"Stability is an unworthy American mission, and a misleading concept to boot. We do not want stability in Iran, Iraq, Syria, Lebanon, and even Saudi Arabia; we want things to change. The real issue is not whether, but how to destabilize." Michael Ledeen (The Wall Street Journal, 9/4/02)
In his report on the "American drawdown" in Iraq, the Sydney Morning Herald's Paul McGeough has cited some truly gob-smacking stuff:
"In a pre-departure interview with The New York Times, the commander of US forces in Iraq, General Ray Odierno, tapped into these [gloomy] assessments [by Iraqi civilians (quoted earlier in McGeough's report)]. 'We came in naive about what the problems were in Iraq. I don't think we understood what I call the societal devastation', he said, alluding to the Iran-Iraq War, the Gulf War and international sanctions which, from 1990-2003, decimated the middle classes. 'And then we attacked to overthrow the government'."
We came in naive, did we? No we didn't. We knew exactly what we were doing: we invaded Iraq not for any of the specious reasons given at the time (WMDs etc), and not even for regime change as such, but to destroy it root and branch, both as a nation and a society. (See my 3/12/09 post Revolted)
We didn't understand the societal devastation resulting from the Iran-Iraq War? Yet without our propping up of Saddam in that war, including providing the ingredients for his chemical and biological weapons arsenal, the Iranians would have finished him off in the 80s.
We didn't understand the societal devastation resulting from the Gulf War? Really? Didn't our ambassador tell Saddam in April 1990 that "we have no opinion on the Arab-Arab conflicts, like your disagreement with Kuwait," giving him a virtual green light to invade? Didn't we allow Israel to attack and occupy its neighbours and get away with it, thus suggesting to Saddam that he could do the same? And didn't we subject Iraq's civilian infrastructure to saturation bombing?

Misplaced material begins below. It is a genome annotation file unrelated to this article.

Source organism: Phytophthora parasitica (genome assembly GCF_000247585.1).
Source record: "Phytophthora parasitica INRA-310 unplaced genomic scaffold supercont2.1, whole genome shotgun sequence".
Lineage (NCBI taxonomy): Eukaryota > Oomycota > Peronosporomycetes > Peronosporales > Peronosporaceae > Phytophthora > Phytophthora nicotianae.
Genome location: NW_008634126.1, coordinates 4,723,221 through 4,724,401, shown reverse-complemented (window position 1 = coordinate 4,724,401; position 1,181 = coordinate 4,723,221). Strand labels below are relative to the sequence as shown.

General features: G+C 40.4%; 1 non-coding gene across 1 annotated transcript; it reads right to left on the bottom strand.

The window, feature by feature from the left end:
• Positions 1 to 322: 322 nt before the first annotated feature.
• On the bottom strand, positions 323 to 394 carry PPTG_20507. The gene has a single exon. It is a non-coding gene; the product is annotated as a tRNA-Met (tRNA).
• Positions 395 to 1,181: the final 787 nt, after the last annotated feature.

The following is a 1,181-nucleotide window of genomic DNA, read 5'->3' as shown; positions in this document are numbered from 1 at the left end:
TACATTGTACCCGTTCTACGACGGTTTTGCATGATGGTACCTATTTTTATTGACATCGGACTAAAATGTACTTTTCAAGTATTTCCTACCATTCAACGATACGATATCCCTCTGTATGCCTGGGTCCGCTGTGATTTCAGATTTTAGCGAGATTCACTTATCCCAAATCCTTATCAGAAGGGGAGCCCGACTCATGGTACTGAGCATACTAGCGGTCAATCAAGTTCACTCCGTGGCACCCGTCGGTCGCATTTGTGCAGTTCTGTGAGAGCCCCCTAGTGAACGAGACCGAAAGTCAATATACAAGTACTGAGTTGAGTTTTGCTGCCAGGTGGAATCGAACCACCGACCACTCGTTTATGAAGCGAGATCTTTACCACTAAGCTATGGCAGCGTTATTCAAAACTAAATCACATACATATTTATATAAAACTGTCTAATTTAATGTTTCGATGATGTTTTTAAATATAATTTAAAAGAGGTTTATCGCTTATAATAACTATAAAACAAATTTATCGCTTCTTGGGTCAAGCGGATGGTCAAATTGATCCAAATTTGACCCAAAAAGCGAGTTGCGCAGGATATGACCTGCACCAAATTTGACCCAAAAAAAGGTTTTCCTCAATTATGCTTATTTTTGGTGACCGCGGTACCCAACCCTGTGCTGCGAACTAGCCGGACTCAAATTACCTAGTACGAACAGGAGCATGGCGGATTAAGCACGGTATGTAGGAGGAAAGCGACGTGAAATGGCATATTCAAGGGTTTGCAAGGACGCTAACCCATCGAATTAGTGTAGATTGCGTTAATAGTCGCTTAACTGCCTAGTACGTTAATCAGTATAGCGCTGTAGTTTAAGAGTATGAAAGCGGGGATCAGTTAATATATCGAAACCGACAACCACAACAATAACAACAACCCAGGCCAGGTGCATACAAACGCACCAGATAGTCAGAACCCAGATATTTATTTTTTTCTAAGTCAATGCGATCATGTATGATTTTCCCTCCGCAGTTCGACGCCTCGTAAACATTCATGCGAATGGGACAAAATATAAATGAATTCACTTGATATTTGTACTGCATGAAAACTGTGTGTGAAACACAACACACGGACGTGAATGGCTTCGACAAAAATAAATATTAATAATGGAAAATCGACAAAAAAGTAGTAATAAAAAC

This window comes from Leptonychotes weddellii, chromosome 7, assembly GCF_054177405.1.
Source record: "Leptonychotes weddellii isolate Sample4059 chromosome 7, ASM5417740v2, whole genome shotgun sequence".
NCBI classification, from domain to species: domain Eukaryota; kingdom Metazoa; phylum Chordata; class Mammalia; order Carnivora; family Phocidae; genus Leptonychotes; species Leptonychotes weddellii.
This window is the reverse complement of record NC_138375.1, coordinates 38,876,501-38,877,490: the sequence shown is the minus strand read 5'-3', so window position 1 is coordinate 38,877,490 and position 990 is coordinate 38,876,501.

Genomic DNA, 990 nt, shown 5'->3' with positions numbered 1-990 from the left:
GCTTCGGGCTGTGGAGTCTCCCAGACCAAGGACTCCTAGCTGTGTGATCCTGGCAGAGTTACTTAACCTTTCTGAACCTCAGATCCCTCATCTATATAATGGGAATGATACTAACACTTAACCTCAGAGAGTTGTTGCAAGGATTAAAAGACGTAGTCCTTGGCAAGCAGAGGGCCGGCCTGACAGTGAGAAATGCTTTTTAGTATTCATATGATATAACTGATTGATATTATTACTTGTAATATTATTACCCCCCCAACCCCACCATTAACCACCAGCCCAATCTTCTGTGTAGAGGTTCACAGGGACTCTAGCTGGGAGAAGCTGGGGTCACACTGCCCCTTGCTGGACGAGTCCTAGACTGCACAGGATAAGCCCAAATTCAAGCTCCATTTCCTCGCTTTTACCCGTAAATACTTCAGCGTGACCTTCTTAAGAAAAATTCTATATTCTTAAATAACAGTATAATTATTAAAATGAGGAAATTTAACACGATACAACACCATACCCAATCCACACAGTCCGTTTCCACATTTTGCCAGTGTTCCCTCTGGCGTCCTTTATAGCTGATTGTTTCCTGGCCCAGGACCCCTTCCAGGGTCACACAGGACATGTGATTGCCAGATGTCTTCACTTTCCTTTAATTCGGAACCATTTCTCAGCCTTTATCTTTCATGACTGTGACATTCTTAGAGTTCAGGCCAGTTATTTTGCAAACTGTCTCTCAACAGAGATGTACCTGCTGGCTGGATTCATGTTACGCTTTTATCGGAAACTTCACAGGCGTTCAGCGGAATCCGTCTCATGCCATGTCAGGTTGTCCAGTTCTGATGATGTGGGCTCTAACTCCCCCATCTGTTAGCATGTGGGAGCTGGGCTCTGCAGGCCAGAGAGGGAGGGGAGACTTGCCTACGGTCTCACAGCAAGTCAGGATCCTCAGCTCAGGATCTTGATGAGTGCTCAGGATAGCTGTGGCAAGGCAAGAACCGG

We didn't understand the societal devastation of international sanctions? Yet we were responsible for using the UN to starve and degrade Iraqi society from 1990 to 2003, resulting in the deaths of over 500,000 Iraqi children.
And we came in naive after all that?
"Acknowledging America's failure to understand Iraq's ethnic and sectarian divisions, the commander was surprisingly frank when asked if the invasion and its aftermath had exacerbated them: 'I don't know... all these issues that we didn't understand and that we had to work our way through. And did that cause it to get worse? Maybe'."
"These Iraqi and American sentiments and their implications for the future were reflected in the judgment of a Western diplomat. 'There are a lot of really good people here', he said in the air-conditioned comfort of his blast wall-protected office. 'But a lot have left and won't come back. You think they have all this resource wealth and a history of education and expertise, and you wonder, how could they get it wrong. But looking at their history, sometimes it's Iraqis who are most pessimistic. They see 1,000 years of violence and they say it won't change'." (Seven years, 100,000 lives, $700b, 31/8/10)
How could they - the Iraqis - get it wrong?!
And last, but by no means least, here's the ultimate in stomach-churning sentences from Bushama's stomach-churning Address on Iraq: "[Those Americans who died/served in Iraq] stared into the darkest of human creations - war - and helped the Iraqi people seek the light of peace." (nytimes.com)